[ExI] How slow is capitalism?

Keith Henson hkeithhenson at gmail.com
Wed Apr 27 15:14:27 UTC 2011

On Wed, Apr 27, 2011 at 2:17 AM, Eugen Leitl <eugen at leitl.org> wrote:
> On Wed, Apr 27, 2011 at 12:38:02AM -0700, Keith Henson wrote:
>> Ground based solar and wind will not supplant oil.  SBSP, StratoSolar
> What do you do if after you produce 100% of peak demand from solar?
> Why, you produce 200%. And then 300%. So what do you do with
> that surplus? Use it, or lose it.

Turn it into liquid fuels.  In the such a future the net loading will
be constant with any current excess being diverted into hydrogen

>> or something out of left field might.
> I find it curious that you continuously dismiss terrestrial solar
> which favoring pie-in-the-sky solar, which is exactly like ground
> solar, but more centralized, more difficult, more expensive, and
> has a worse EROEI.

Certainly current ways of getting huge masses of power sat parts to
GEO don't have a decent return on investment or EROEI.  (ROI is
related to EROEI.)  But if there is a way to get parts to GEO for
$100/kg that would mean an investment of $500 per kg for the
transport.  There is no reason to think materials for the heavy parts
(reflectors, radiators) would be much more expensive than a few
dollars a kg.

If the cost per GW is $1.6 B then the power could be sold at 2 cents
per kWh and pay back the capital investment in ten years.  (Nuclear is
in the $5-8 range.)

If ground solar gets down to 2 cents per kWh (averaged over the whole
year and counting cost of storage) then neither power sats nor
StratoSolar will be built because of the glut of cheap power.  If the
energy return on energy invested isn't better than other big sources,
it won't happen.

> I absolutely can see how we can start producing SPS in 50 years,
> when we start starving the ecosystem of sunlight, but that time is
> not now.

50 years is post nanotech, most likely post human.  By then, if you
are still in a biological form, you may have a folding leaf in a
implanted backpack.  No need to eat, just lie in the sun for food.

>> Once you get primary energy under control, consider what it will cost
>> for synthetic oil plants (or other ways to make energy portable).  The
> I think the classical city-scale Fischer-Tropsch won't happen.
> We don't have the money, the time, the resource base.

The capital investment, based on what the Sasol plant in Qatar cost,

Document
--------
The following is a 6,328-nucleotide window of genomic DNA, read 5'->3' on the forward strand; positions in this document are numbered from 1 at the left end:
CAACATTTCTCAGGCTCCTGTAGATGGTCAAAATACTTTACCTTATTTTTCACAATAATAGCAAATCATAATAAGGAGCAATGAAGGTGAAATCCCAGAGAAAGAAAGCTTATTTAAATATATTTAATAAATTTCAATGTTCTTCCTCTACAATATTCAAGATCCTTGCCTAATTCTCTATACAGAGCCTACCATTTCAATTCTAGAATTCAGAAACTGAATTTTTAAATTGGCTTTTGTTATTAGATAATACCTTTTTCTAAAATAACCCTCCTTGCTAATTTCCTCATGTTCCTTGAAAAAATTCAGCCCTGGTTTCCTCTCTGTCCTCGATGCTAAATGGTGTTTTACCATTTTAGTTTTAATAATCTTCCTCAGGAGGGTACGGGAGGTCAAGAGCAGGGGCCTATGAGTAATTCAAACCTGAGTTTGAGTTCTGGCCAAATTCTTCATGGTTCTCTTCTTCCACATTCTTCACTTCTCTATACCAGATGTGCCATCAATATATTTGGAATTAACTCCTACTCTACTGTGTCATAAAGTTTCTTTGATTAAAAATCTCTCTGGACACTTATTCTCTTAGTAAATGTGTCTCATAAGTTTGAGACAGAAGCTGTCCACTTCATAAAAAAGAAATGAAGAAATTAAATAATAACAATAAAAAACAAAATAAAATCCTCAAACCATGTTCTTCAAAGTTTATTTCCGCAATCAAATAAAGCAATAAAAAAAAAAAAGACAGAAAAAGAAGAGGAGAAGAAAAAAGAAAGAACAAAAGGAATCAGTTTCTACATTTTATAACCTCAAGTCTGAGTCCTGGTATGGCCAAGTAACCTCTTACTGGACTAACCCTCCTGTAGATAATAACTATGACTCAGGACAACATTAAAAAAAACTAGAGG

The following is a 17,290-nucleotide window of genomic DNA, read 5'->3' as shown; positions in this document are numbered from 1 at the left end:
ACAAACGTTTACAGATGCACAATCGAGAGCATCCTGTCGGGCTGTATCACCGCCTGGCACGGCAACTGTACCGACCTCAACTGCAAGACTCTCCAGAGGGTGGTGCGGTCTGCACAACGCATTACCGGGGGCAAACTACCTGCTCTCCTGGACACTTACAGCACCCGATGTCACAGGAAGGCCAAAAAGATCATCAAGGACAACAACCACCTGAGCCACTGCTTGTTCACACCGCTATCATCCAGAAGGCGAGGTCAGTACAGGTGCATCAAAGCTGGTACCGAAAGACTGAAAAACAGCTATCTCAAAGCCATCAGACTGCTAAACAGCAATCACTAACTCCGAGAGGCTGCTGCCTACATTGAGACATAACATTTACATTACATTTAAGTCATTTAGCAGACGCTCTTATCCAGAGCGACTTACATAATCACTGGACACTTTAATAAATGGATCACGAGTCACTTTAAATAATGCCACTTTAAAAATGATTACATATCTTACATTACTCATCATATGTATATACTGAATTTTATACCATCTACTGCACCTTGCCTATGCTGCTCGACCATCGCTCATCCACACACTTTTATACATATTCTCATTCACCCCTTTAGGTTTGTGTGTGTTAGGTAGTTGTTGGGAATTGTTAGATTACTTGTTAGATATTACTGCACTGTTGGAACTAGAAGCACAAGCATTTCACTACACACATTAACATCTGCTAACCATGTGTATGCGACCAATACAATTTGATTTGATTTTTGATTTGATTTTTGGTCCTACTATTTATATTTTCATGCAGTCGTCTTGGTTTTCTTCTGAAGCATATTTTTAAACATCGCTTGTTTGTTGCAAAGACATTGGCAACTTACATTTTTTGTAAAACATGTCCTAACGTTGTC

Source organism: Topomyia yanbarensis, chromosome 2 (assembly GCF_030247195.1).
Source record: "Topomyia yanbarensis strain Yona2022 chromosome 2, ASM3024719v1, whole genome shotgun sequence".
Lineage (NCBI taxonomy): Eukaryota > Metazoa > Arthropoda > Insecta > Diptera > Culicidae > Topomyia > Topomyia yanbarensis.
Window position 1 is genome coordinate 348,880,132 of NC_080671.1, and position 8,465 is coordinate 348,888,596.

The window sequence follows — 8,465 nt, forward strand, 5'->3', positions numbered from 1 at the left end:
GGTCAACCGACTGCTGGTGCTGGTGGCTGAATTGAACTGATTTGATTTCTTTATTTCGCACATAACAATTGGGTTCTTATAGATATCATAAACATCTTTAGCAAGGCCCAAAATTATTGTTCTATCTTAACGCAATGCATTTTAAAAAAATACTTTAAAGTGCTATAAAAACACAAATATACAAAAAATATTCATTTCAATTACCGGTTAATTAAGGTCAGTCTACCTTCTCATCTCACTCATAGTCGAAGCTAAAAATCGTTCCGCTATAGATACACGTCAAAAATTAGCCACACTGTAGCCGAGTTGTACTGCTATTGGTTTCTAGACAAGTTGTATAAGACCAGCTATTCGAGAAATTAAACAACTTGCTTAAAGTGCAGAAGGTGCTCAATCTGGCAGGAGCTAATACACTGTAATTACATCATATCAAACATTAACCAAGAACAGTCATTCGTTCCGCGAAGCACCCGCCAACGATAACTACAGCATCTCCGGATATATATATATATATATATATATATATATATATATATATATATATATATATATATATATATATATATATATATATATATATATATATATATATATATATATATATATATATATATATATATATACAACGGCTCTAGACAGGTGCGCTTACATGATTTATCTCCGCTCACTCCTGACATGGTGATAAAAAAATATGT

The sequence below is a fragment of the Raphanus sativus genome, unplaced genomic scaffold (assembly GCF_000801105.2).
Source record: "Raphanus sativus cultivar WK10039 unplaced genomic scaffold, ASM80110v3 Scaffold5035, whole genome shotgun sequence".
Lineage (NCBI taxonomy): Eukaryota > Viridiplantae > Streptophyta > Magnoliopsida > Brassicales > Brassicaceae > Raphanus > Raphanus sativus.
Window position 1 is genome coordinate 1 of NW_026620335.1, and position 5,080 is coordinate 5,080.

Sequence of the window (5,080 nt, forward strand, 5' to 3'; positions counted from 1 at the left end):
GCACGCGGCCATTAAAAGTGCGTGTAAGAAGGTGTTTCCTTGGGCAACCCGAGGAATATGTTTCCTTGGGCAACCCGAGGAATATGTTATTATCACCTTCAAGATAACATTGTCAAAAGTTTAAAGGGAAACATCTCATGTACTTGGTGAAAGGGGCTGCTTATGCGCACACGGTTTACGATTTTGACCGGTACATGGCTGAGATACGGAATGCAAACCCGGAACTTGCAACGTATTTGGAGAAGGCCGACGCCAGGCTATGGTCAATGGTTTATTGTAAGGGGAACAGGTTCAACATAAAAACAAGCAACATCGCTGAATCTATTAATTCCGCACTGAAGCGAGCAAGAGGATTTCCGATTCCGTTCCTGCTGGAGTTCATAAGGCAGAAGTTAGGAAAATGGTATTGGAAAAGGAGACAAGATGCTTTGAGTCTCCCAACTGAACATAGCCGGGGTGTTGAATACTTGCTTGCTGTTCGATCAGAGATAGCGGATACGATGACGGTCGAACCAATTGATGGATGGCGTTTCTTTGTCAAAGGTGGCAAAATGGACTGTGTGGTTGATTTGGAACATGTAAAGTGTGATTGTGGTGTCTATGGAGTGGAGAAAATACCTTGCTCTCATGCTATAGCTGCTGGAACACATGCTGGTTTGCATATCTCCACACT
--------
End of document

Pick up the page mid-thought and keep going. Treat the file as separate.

is $100 per bbl.  Given that oil is selling for that now, money should
not be a problem.  Energy is another matter.  The energy cost in a bbl
of oil is $10 per penny per kWh.  So two cent power would make
synthetic oil for $30 a bbl.  Ten cent power would make oil for $210
per bbl.

> What I hope will happen is scalable, modular synfuel from hydrogen
> to methane, methanol, and other synfuels, under relatively mild
> conditions.

Perhaps.  I don't care about the details, whatever works is fine by
me.  But since the energy dominates, I doubt it will make much of a

> And we should see electrification substituting a lot what today
> takes dead dinos.

No doubt, but it's harder than it seems.  Almost everything is.

>> US uses about 20 M bbls per day.  A billion dollar plant makes about
>> 40,000 bbls per day.  We will need 500 of them at a billion each.
>> They will draw around 2 TW at at least $1200 B per TW.
> Don't forget coal. Getting rid of coal, and oil, and after that,
> gas.

Coal would be the first to be replaced in making electricity, but the
coal might be converted to oil for a while.  It takes considerably
less energy in the early days before there is a total glut of energy.

> But we're so good at planning. Anyone still remember that IPv4
> ran out start of this year, and the first regional registry hit
> exhaustion a short while ago? And deploying IPv6 is *easy* in
> comparision to infrastructure work around fossil.

Which gives you the idea that people are not *that* desperate yet.


>> If it is done (and I doubt it) this will result in real returns on
>> real investments.
> --
> Eugen* Leitl <a href="http://leitl.org">leitl</a> http://leitl.org
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